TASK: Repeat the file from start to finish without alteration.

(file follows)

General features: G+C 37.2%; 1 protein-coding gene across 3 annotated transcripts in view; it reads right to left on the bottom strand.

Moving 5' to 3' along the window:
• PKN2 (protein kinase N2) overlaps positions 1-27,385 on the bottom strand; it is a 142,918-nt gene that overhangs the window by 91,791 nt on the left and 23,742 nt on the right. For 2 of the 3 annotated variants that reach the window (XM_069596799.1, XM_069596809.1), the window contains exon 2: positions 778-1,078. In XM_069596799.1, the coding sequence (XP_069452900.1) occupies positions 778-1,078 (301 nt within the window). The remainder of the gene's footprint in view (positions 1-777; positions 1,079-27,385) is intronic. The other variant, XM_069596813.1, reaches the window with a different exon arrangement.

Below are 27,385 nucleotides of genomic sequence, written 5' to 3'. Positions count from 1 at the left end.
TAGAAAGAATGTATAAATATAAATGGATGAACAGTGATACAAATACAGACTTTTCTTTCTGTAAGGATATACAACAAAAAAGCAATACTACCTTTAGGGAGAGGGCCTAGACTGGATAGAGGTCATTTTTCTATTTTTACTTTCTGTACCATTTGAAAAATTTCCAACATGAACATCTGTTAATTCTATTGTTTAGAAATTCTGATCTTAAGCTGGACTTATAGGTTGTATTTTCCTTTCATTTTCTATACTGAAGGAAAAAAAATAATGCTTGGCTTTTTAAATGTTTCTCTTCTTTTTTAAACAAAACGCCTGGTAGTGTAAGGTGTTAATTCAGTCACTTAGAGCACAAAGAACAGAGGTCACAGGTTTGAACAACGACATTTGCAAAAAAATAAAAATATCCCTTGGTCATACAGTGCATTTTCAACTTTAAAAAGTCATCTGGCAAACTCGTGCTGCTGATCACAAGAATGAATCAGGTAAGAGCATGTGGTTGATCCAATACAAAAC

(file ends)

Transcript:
General features: G+C 37.2%; 1 protein-coding gene across 3 annotated transcripts in view; it reads right to left on the bottom strand.

Moving 5' to 3' along the window:
• PKN2 (protein kinase N2) overlaps positions 1-27,385 on the bottom strand; it is a 142,918-nt gene that overhangs the window by 91,791 nt on the left and 23,742 nt on the right. For 2 of the 3 annotated variants that reach the window (XM_069596799.1, XM_069596809.1), the window contains exon 2: positions 778-1,078. In XM_069596799.1, the coding sequence (XP_069452900.1) occupies positions 778-1,078 (301 nt within the window). The remainder of the gene's footprint in view (positions 1-777; positions 1,079-27,385) is intronic. The other variant, XM_069596813.1, reaches the window with a different exon arrangement.

Below are 27,385 nucleotides of genomic sequence, written 5' to 3'. Positions count from 1 at the left end.
TAGAAAGAATGTATAAATATAAATGGATGAACAGTGATACAAATACAGACTTTTCTTTCTGTAAGGATATACAACAAAAAAGCAATACTACCTTTAGGGAGAGGGCCTAGACTGGATAGAGGTCATTTTTCTATTTTTACTTTCTGTACCATTTGAAAAATTTCCAACATGAACATCTGTTAATTCTATTGTTTAGAAATTCTGATCTTAAGCTGGACTTATAGGTTGTATTTTCCTTTCATTTTCTATACTGAAGGAAAAAAAATAATGCTTGGCTTTTTAAATGTTTCTCTTCTTTTTTAAACAAAACGCCTGGTAGTGTAAGGTGTTAATTCAGTCACTTAGAGCACAAAGAACAGAGGTCACAGGTTTGAACAACGACATTTGCAAAAAAATAAAAATATCCCTTGGTCATACAGTGCATTTTCAACTTTAAAAAGTCATCTGGCAAACTCGTGCTGCTGATCACAAGAATGAATCAGGTAAGAGCATGTGGTTGATCCAATACAAAAC